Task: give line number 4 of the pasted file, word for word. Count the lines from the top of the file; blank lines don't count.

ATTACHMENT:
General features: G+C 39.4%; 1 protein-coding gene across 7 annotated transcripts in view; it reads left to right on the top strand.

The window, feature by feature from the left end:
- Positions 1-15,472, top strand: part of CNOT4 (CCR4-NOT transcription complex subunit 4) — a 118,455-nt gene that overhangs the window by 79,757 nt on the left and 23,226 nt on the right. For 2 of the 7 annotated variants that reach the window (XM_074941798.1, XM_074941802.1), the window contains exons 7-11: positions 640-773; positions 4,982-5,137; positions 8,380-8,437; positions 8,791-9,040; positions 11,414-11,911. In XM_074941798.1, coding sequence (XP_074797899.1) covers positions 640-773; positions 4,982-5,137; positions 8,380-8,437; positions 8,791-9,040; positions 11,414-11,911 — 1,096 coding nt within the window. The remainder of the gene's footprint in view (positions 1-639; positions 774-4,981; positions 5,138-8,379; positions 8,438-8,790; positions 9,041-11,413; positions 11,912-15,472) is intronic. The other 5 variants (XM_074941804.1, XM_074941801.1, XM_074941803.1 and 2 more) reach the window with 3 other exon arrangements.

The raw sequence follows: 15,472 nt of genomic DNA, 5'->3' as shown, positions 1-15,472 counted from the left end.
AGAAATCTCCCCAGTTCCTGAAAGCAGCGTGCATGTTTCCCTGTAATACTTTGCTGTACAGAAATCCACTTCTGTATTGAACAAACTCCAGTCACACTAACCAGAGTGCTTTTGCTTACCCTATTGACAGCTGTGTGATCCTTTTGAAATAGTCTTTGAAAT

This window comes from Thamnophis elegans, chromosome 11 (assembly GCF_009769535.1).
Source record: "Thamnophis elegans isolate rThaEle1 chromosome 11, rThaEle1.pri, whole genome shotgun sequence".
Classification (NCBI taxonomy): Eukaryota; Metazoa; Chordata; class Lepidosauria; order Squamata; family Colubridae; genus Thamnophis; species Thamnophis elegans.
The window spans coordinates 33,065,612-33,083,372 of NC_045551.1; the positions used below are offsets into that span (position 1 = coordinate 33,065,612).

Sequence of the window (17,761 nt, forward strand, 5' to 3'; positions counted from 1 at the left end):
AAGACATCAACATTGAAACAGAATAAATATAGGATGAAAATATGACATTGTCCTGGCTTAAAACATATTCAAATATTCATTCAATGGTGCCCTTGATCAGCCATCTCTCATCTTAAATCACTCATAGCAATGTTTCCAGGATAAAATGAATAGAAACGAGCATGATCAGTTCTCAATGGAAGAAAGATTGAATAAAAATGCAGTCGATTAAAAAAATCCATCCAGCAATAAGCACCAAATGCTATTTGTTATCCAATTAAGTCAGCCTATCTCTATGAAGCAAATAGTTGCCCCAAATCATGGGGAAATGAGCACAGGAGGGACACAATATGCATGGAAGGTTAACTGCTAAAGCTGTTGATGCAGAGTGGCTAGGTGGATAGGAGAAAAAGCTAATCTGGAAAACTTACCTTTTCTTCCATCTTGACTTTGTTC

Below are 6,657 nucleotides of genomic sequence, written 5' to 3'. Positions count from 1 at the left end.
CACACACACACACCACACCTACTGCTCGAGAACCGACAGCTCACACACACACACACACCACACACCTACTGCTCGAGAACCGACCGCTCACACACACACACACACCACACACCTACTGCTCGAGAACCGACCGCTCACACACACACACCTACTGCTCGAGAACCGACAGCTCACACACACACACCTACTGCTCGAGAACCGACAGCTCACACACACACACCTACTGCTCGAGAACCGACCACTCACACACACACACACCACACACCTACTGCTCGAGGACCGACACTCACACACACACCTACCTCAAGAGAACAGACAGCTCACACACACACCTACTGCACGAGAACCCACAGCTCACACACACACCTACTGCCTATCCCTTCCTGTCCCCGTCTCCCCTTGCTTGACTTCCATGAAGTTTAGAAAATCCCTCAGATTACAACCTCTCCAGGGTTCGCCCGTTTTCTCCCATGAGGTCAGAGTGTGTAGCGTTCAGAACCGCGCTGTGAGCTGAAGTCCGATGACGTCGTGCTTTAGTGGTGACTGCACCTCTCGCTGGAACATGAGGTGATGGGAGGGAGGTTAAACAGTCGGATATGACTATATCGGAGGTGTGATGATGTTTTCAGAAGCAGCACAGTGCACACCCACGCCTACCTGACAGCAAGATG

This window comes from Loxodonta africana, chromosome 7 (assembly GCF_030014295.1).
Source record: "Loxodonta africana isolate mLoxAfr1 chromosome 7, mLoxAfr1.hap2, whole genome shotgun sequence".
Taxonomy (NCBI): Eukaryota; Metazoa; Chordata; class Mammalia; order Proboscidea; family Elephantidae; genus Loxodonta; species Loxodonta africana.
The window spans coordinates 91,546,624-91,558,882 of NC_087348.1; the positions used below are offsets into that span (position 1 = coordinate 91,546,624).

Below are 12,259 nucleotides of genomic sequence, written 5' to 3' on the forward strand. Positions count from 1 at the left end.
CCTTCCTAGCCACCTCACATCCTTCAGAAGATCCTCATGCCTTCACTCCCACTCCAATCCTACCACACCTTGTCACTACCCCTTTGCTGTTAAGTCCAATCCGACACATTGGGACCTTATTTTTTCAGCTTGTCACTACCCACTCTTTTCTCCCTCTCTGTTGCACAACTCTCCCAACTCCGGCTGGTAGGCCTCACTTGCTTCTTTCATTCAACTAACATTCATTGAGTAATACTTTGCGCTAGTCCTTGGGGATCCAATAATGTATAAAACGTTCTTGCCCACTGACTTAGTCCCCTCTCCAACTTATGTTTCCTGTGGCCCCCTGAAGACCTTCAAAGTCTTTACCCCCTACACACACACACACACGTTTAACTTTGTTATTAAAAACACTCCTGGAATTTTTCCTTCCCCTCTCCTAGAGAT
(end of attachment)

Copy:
The raw sequence follows: 15,472 nt of genomic DNA, 5'->3' as shown, positions 1-15,472 counted from the left end.